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What to Consider When Fitting Asymmetrical SNHL?

Don Schum, PhD

November 5, 2018

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Question

What should I consider when fitting a patient with an asymmetrical SNHL?

Answer

Some fitting ideas to keep in mind when dealing with asymmetrical SNHL include: 

  • Do not say "no" until you know. The only way you know that an ear cannot benefit from amplification is when you attempt to fit a hearing aid on that ear. There is no justification for predicting that an ear cannot use amplification. It only requires a little bit of time investment by you and the patient.
  • Aim for a fused, binaural image. Although you have asymmetries, with two ears that are working at different levels, the whole idea is to merge those two ears to work together in an effective way.
  • Targets are a place to start. However, do not be surprised if you end up using less gain in the poorer ear. Often, the ear that is working better is the ear that is going to be doing the heavy lifting, as far as communication goes. The idea is to incorporate the poorer ear, but not compete with the better ear. Frequently, you'll end up backing down the gain on the poorer ear, and your temptation is to drive the gain up. The problem with that is, as you increase the gain, you also have the potential to increase audible distortion in that ear. Although targets are a reasonable place to start, through the adapter process, you might end up finding that you have to back off in order to get that fused auditory image that the patient is seeking.
  • Consider serial monaural fittings. Although you may target a patient with a bilateral asymmetrical hearing loss as being a patient who can wear hearing aids in both ears that does not necessarily mean that you have to fit both hearing aids at the same time. When we fit hearing aids, it is assumed that we should fit them both at the same time. However, it is important to remember that a lot of these patients have one ear that works better than the other. Somehow, you are trying to get them to use both ears together. What can sometimes happen is that if you try to fit both hearing aids at the same time, you can create confusion: Confusion about which ear is hearing what, and which ear needs adjustments, and how the whole thing is coming together. Consider a situation where you target the better ear first. You know you are going to put a hearing aid on that ear. The better ear is probably going to do the heavy lifting for the patient. Once you are certain that the hearing aid is successful (after one or two weeks), then amplify the second ear. When you add that hearing aid to the second ear, what you are trying to accomplish is having that ear contribute and be part of the fitting, but never to the point where it is competing with the better functioning ear. You may not utilize as much gain in the secondary ear, because you already have a successful fitting in the better ear. This case is not viewed as a traditional binaural fitting; rather should be considered as two monaural fittings leading to a binaural result.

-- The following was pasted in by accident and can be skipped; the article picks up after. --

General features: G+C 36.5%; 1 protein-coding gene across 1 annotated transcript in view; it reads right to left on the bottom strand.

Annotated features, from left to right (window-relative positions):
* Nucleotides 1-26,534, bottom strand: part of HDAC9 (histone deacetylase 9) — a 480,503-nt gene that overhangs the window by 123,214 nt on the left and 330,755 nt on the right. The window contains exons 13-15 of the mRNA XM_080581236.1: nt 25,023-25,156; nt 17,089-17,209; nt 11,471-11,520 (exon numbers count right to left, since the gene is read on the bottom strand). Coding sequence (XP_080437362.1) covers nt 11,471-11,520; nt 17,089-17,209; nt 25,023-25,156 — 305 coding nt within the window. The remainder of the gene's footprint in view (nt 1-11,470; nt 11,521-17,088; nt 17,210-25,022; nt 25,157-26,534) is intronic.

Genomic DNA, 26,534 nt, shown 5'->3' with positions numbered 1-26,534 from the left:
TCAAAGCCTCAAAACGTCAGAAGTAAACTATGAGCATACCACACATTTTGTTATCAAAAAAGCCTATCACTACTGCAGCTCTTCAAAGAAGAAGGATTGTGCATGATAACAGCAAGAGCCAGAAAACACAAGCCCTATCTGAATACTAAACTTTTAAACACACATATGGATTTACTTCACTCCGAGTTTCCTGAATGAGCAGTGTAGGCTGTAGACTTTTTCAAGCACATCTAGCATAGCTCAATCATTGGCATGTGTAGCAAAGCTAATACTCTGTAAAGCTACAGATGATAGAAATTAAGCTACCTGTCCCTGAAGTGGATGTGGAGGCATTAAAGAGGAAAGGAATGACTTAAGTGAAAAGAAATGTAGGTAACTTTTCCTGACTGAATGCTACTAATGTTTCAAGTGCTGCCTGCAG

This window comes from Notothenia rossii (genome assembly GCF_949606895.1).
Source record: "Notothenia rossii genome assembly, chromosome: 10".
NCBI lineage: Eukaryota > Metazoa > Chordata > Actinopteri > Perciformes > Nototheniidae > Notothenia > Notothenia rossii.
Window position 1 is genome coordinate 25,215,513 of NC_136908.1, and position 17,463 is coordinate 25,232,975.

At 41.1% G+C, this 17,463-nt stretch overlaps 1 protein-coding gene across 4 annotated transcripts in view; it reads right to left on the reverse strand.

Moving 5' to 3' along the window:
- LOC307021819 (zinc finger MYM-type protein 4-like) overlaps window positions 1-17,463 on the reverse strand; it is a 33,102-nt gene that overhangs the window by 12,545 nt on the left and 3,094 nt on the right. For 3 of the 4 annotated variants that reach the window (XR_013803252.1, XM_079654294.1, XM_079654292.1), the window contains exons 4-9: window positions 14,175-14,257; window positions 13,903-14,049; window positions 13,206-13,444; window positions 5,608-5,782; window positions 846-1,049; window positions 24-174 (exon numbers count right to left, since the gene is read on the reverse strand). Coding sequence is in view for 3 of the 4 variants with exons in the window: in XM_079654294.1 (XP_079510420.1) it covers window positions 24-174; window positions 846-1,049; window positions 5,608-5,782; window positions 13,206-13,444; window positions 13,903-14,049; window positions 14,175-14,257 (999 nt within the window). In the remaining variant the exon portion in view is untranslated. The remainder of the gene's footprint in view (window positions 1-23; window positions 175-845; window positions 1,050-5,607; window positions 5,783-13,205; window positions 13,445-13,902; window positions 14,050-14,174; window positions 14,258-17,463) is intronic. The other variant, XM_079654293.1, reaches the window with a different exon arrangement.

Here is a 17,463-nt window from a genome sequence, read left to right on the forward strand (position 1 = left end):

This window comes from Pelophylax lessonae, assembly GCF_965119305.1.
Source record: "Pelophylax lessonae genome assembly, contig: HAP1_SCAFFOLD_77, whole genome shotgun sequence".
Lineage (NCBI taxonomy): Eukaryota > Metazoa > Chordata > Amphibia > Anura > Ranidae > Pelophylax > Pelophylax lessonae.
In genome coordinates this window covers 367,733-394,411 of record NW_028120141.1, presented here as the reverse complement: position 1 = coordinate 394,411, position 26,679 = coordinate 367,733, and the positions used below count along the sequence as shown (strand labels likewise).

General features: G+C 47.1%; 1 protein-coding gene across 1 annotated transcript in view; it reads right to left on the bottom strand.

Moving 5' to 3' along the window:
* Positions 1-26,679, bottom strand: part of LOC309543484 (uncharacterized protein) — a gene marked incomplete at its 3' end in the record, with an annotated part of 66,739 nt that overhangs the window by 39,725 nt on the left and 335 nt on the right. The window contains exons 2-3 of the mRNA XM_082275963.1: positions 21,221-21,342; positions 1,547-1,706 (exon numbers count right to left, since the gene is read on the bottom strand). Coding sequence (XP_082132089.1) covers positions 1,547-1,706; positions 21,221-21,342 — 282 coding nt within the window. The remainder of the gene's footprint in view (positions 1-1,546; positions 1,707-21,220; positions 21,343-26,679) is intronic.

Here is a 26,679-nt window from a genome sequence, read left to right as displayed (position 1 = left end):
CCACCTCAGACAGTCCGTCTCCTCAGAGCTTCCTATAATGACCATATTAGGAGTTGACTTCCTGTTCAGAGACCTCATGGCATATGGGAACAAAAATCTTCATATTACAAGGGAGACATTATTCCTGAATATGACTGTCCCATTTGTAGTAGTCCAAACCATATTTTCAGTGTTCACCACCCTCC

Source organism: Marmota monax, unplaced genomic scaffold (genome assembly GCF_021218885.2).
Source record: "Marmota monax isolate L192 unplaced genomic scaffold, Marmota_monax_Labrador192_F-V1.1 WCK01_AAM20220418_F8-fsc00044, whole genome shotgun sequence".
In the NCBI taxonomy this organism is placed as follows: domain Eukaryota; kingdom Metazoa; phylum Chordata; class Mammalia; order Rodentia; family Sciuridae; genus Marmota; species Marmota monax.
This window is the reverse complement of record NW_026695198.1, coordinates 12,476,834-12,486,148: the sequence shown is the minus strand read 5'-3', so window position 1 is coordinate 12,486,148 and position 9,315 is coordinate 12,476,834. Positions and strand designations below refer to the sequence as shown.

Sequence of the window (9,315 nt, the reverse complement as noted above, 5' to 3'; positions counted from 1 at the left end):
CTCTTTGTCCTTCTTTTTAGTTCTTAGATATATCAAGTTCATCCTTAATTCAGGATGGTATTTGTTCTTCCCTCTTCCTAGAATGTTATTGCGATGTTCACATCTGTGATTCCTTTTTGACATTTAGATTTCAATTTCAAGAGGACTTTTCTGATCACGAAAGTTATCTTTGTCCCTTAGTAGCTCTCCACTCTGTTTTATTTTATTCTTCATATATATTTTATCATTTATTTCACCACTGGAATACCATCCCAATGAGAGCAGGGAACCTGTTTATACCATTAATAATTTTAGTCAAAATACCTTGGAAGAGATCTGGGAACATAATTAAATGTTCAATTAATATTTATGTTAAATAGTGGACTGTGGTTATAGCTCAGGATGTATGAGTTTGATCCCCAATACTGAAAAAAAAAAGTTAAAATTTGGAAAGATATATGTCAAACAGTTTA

This Ask the Expert is an excerpt from Complex versus Standard Fittings: Part 2. Learn more on the Oticon Expo Page on AudiologyOnline.


don schum

Don Schum, PhD

Vice President of Audiology

Don Schum currently serves as Vice President of Audiology for Oticon, Inc.  In that capacity, Don has the responsibility to create and implement new Audiological training material, oversee the Audiological training of all employees, develop dispenser support materials and tools, conduct clinical research, and participate in national and international conferences.  Previous to his position at Oticon in Somerset, Don served as the Director of Audiology for the main Oticon office in Copenhagen Denmark.  In addition, he served as the Director of the Hearing Aid Lab at the University of Iowa School of Medicine (1990-1995) and as an Assistant professor at the Medical University of South Carolina (1988-1990).  During his professional career, Don has been an active researcher in the areas of Hearing Aids, Speech Understanding, and Aging. Don received his B.S. in Speech & Hearing Science from the University of Illinois, his MA in Audiology from the University of Iowa, and his PhD in Audiology from Louisiana State University.


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